President Reagan's Dense Pack deployment scheme for the MX missile is so complex and futuristic it requires a new vocabulary for Pentagon briefers to explain it.

In rooms darkened to make slides show up better, they have been using terms like "threat tube" for the path of incoming missiles, "ejecta" for the boulders and dirt that would be thrown up if Soviet warheads exploded on the Wyoming prairie and "sequential dumping" for unloading tons of rock on top of the MX silos to make "low grazing" Soviet missiles skip off target like flat stones skittering across a pond.

Because 100 MX missiles, each containing 10 nuclear warheads, would be grouped north to south in a rectangle 14 miles long and 1 1/2 miles wide, attacking Soviet missiles would have to fly through a narrow corridor of space to hit the formation Reagan wants to build outside Warren Air Force Base near Cheyenne, Wyo.

"The threat tube is very narrow," said Richard D. DeLauer, Pentagon research director, in explaining one of the advertised advantages of Dense Pack. If the Soviet warheads "go out to the side," he said, "they don't get anything."

If one Soviet warhead explodes in the air over the MX field to try to crack the silos so the missiles inside could not fly out, according to the Dense Pack doomsday scenario, the X-rays and other radiation from the first blast would destroy the innards of other Soviet warheads in the first attack wave, making them duds or throwing them off course.

The Soviets, to avoid this nuclear fratricide, might well go back to loading up their big missiles with single, 25-megaton warheads to hurl at the Dense Pack field, setting them to explode on the ground to dig out the MX missiles buried deep below.

"For ground bursts," Air Force Brig. Gen. J. P. McCarthy, MX special assistant, told the House Appropriations subcommittee on defense at a secret briefing, "the detonation raises ejecta, which consists of large boulders, some of them larger than a Volkswagen, that are thrown up and ejected out of the crater for some significant distances." The explosion also creates a dust storm, which grinds off the noses of the warheads following the first one, making them miss the MX silos.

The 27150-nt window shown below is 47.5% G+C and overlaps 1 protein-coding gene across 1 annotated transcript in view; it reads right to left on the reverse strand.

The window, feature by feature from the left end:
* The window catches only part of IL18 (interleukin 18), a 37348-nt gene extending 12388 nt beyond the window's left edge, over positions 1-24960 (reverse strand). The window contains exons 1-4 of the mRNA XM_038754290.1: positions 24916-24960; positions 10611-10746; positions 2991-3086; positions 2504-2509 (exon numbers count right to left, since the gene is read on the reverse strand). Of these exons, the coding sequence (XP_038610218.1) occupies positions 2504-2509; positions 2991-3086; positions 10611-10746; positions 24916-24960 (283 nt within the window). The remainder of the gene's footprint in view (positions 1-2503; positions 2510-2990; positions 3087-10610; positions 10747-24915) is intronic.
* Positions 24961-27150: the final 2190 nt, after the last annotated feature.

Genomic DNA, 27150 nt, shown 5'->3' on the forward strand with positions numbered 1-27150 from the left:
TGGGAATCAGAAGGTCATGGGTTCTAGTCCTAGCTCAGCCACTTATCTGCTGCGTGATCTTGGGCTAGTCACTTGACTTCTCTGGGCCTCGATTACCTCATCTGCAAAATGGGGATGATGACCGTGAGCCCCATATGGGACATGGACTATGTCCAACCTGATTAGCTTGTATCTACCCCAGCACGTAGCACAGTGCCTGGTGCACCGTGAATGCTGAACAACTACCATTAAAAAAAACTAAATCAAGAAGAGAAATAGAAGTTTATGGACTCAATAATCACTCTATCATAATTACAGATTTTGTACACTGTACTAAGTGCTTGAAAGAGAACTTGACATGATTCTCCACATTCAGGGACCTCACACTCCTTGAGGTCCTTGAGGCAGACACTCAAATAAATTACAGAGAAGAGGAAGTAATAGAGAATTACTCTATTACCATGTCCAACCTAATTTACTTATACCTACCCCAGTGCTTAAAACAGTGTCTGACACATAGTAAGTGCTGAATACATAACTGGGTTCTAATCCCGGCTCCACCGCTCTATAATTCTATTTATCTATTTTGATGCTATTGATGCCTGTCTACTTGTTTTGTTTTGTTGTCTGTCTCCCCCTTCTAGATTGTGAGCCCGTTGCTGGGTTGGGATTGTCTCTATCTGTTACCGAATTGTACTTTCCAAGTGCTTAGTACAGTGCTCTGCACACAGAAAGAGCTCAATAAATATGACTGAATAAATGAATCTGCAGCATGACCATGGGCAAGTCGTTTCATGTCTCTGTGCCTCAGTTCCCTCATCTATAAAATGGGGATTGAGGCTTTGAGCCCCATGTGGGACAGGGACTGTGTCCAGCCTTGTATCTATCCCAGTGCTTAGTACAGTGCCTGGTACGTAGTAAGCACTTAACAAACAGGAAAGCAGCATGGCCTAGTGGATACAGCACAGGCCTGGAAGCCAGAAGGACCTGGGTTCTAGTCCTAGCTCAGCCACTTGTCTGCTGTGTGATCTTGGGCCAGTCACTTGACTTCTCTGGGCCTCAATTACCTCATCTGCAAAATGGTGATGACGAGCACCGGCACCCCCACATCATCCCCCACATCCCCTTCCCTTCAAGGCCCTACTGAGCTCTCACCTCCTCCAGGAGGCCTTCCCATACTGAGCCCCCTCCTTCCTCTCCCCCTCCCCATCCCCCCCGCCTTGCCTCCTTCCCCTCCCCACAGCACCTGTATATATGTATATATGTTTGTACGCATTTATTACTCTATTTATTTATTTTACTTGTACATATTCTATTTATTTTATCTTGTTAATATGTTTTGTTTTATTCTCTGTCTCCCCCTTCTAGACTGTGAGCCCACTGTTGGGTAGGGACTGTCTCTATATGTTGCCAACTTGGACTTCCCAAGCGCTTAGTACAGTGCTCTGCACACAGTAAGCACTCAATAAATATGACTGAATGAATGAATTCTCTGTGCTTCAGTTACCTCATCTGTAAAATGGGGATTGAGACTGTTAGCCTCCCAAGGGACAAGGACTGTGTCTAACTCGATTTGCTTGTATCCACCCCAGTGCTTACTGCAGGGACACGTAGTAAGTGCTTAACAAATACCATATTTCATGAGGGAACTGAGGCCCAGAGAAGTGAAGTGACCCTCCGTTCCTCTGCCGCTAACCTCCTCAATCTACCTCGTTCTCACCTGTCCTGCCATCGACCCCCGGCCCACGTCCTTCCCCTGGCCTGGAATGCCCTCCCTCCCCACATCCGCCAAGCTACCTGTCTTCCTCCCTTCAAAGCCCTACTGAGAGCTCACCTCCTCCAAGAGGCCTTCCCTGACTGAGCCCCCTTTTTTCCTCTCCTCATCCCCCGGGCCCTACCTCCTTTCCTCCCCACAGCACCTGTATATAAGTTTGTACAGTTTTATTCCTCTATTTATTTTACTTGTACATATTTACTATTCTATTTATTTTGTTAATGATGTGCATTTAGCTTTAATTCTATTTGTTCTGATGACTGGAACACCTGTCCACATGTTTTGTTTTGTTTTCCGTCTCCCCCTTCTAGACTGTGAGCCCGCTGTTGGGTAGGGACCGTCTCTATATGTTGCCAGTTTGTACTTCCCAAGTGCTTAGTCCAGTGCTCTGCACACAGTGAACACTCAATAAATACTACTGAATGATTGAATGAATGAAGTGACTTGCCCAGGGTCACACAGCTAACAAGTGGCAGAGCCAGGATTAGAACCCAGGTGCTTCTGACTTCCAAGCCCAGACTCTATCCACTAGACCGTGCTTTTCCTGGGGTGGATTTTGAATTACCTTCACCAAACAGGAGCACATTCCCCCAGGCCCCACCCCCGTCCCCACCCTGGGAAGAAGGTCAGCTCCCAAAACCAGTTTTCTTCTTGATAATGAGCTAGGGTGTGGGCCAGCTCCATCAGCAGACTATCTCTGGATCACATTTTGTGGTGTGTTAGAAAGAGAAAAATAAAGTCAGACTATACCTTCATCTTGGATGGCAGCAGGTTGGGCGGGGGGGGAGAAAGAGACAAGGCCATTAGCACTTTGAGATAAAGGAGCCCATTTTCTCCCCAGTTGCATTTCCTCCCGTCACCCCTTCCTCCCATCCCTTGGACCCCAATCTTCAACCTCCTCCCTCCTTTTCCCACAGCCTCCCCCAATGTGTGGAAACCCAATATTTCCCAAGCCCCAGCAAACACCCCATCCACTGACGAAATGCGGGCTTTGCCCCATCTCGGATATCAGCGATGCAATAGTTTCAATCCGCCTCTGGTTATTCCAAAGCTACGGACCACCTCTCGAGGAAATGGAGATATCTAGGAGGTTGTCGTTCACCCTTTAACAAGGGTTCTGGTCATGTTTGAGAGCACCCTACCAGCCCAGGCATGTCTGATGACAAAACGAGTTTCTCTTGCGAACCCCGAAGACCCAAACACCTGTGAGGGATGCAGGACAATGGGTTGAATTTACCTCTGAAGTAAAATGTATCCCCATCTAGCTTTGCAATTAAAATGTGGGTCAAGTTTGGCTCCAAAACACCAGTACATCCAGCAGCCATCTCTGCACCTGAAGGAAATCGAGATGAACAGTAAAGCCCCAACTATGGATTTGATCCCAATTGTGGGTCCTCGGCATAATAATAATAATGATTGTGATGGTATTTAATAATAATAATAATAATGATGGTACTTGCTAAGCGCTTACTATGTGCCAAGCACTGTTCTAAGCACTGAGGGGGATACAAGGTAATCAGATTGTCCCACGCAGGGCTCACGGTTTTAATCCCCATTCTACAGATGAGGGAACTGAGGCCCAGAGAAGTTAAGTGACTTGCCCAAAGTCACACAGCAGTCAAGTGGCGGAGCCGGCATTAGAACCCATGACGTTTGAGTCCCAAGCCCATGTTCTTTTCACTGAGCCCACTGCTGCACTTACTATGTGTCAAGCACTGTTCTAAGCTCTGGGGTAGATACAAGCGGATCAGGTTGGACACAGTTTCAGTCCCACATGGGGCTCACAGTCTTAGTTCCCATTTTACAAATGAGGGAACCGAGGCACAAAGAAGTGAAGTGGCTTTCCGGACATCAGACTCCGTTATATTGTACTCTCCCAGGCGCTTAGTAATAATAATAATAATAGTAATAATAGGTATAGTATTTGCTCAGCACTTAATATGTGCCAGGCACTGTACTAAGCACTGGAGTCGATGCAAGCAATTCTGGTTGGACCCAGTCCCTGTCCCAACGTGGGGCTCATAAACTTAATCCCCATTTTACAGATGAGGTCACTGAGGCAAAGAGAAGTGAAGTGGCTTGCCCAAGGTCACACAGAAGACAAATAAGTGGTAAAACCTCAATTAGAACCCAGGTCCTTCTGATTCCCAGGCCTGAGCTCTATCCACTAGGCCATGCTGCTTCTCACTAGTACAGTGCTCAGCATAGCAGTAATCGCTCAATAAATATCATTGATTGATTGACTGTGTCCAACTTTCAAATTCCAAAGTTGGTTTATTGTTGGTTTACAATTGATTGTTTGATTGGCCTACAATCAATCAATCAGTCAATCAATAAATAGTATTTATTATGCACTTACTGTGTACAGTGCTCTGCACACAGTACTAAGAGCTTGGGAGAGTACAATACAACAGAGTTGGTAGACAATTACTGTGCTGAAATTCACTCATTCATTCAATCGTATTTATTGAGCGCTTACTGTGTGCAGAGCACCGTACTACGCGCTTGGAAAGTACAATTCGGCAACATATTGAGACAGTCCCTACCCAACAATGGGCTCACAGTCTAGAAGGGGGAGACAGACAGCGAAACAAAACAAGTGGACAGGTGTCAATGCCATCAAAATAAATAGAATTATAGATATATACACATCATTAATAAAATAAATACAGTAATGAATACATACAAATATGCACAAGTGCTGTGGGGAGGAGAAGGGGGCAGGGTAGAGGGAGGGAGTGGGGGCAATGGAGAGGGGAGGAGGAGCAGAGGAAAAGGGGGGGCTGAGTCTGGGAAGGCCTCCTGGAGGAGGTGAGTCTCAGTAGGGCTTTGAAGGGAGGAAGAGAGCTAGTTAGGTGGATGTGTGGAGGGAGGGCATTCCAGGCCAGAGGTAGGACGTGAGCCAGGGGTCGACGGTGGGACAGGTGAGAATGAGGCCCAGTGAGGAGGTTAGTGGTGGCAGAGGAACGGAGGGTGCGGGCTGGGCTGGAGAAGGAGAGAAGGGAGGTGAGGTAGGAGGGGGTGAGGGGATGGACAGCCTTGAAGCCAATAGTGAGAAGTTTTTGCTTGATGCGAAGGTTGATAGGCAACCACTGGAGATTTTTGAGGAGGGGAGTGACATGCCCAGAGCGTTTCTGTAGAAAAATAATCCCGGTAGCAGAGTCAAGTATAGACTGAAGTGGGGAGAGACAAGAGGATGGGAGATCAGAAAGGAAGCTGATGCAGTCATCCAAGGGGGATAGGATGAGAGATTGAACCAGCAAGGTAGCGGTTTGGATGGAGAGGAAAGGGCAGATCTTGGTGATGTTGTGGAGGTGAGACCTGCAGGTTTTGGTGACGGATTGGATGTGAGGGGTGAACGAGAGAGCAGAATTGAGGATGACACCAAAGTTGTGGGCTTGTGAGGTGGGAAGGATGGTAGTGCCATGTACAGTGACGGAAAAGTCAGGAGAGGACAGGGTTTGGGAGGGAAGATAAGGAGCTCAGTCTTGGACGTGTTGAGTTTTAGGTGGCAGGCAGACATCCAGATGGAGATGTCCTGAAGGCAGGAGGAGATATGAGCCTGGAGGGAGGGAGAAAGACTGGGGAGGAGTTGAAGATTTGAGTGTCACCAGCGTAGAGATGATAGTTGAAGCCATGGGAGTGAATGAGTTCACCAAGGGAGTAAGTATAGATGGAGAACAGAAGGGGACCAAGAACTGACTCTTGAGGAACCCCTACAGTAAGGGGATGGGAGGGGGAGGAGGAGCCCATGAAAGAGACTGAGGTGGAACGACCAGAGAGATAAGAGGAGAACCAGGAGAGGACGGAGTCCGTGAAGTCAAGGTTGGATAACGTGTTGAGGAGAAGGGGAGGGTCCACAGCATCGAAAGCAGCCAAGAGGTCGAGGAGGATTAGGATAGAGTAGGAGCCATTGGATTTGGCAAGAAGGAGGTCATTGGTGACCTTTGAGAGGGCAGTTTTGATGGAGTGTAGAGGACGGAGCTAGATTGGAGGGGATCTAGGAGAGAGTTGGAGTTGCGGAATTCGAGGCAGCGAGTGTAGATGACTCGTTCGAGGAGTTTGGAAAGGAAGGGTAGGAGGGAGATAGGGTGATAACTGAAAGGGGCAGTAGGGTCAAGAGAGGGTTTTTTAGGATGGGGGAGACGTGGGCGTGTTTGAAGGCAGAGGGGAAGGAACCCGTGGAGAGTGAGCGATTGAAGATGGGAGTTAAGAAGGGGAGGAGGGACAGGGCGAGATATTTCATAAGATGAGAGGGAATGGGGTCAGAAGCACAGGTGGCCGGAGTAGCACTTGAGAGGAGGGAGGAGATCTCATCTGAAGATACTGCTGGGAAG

But, McCarthy was asked, would not that same debris get in the way of MX missiles as they tried to fly out of their silos in a retaliatory strike?

"The MX missile is starting close to the ground at near zero speed," the general answered in the subcommittee briefing recently made public in censored form. The MX "gains speed as it gains altitude, flies at that point virtually straight up. It is protected by a shroud. Now, it is not going to withstand Volkswagen-size boulders, but the dust and debris that would be following."

To help it determine if surviving MX missiles could get through the ejecta after an attack, the Air Force said it might deploy a "pathfinder" missile in the Dense Pack field and launch it first to determine "if a safe dust and debris environment existed after the MX field has been attacked. This missile would transmit information to a control center during its flight. "If it reached a safe altitude, a safe path would have been found for MX to launch."

Besides hurling boulders and dirt high into the sky, a Soviet nuclear bomb exploding in or near the Dense Pack field would cover the lids on the MX silos with tons of debris.

But George A. Keyworth II, President Reagan's science adviser, told a recent Pentagon news briefing that "it's really a straightforward thing when you think of how extremely strong this [MX] structure is to simply push up through up to 50 feet of debris and rock. It does not require a complicated auger or boring mechanism. One simply pushes up through this debris that is already loose. It would be done with a strong push . . . . "

MX briefers have acknowledged that the Soviets might attempt to "pin down" MX missiles by exploding one warhead after another over the missile field, spreading an umbrella of radiation to destroy any American missiles trying to fly through it. Air Force planners contend this reverse fratricide would cost the Soviets too many warheads to be tempting, given all the other U.S. land missiles and bombers they also have to keep targeted.

To avoid fratricide and ejecta, briefers say that the Soviets might set their warheads to explode after every one of them in the attacking wave had burrowed into the earth around the MX silos. Such "earth penetrators," flying in at 5,000 mph, could be "very, very readily and very inexpensively countered" by spreading layers of rocks over the MX field before the attack, according to Keyworth.

An Air Force general, elaborating on this "sequential dumping" tactic, said the Soviet warheads would fly into the MX field at such a shallow angle that they would bounce off the rock and land somewhere else.

The Soviets could avoid this skipping effect by packing parachutes into their warheads, setting them to open over the MX field so the nuclear warheads would land softly near the silos and explode all at once at the pre-set time. Administration MX briefers said they have already thought of this. "We would need to deploy a number of Phalanx radar-controlled anti-aircraft guns" to shoot holes in these "soft landers" if the Soviets moved in this direction, Keyworth said.

If the Soviets went for maneuvering warheads to avoid ejecta and fratricide, Keyworth said, the United States could counter with electronic countermeasures to ruin their guidance. And if more insurance against Dense Pack were needed, say the MX briefers, anti-ballistic missiles could be deployed to cover the narrow "threat tube."

Keyworth told the Senate Armed Services Committee last week that there was no room for disagreement "among those who have studied it carefully" that Dense Pack would be an effective deployment scheme. "I must tell you, doctor," responded Sen. Carl Levin (D-Mich.), "I find that an arrogant comment."